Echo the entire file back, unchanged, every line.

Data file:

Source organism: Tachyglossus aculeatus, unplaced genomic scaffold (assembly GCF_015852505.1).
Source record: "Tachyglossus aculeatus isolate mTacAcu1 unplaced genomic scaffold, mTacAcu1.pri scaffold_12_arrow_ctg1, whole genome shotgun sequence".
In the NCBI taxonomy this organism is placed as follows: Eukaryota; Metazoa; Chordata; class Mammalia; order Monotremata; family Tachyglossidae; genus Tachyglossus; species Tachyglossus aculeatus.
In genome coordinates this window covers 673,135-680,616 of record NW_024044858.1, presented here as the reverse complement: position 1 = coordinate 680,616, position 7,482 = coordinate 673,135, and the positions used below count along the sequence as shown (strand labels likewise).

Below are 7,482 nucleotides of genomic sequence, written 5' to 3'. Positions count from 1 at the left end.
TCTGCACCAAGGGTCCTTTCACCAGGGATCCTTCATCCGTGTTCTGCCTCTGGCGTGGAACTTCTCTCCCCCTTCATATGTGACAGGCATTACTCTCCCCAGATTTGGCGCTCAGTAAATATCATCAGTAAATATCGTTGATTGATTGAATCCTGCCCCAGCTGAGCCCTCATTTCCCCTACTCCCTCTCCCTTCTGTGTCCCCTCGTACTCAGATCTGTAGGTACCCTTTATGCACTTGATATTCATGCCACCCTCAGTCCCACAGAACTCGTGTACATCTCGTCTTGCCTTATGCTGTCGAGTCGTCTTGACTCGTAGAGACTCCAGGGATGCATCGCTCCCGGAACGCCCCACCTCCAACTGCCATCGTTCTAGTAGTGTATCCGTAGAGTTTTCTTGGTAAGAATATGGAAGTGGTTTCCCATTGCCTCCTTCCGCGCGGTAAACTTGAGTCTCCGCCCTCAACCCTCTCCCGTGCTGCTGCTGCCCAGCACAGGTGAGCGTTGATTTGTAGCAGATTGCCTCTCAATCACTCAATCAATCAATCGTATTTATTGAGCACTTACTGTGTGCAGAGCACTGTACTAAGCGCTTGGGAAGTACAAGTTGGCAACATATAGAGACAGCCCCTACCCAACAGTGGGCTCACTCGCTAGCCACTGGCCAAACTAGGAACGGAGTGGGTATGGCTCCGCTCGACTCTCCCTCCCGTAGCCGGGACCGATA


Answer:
Source organism: Tachyglossus aculeatus, unplaced genomic scaffold (assembly GCF_015852505.1).
Source record: "Tachyglossus aculeatus isolate mTacAcu1 unplaced genomic scaffold, mTacAcu1.pri scaffold_12_arrow_ctg1, whole genome shotgun sequence".
In the NCBI taxonomy this organism is placed as follows: Eukaryota; Metazoa; Chordata; class Mammalia; order Monotremata; family Tachyglossidae; genus Tachyglossus; species Tachyglossus aculeatus.
In genome coordinates this window covers 673,135-680,616 of record NW_024044858.1, presented here as the reverse complement: position 1 = coordinate 680,616, position 7,482 = coordinate 673,135, and the positions used below count along the sequence as shown (strand labels likewise).

Below are 7,482 nucleotides of genomic sequence, written 5' to 3'. Positions count from 1 at the left end.
TCTGCACCAAGGGTCCTTTCACCAGGGATCCTTCATCCGTGTTCTGCCTCTGGCGTGGAACTTCTCTCCCCCTTCATATGTGACAGGCATTACTCTCCCCAGATTTGGCGCTCAGTAAATATCATCAGTAAATATCGTTGATTGATTGAATCCTGCCCCAGCTGAGCCCTCATTTCCCCTACTCCCTCTCCCTTCTGTGTCCCCTCGTACTCAGATCTGTAGGTACCCTTTATGCACTTGATATTCATGCCACCCTCAGTCCCACAGAACTCGTGTACATCTCGTCTTGCCTTATGCTGTCGAGTCGTCTTGACTCGTAGAGACTCCAGGGATGCATCGCTCCCGGAACGCCCCACCTCCAACTGCCATCGTTCTAGTAGTGTATCCGTAGAGTTTTCTTGGTAAGAATATGGAAGTGGTTTCCCATTGCCTCCTTCCGCGCGGTAAACTTGAGTCTCCGCCCTCAACCCTCTCCCGTGCTGCTGCTGCCCAGCACAGGTGAGCGTTGATTTGTAGCAGATTGCCTCTCAATCACTCAATCAATCAATCGTATTTATTGAGCACTTACTGTGTGCAGAGCACTGTACTAAGCGCTTGGGAAGTACAAGTTGGCAACATATAGAGACAGCCCCTACCCAACAGTGGGCTCACTCGCTAGCCACTGGCCAAACTAGGAACGGAGTGGGTATGGCTCCGCTCGACTCTCCCTCCCGTAGCCGGGACCGATA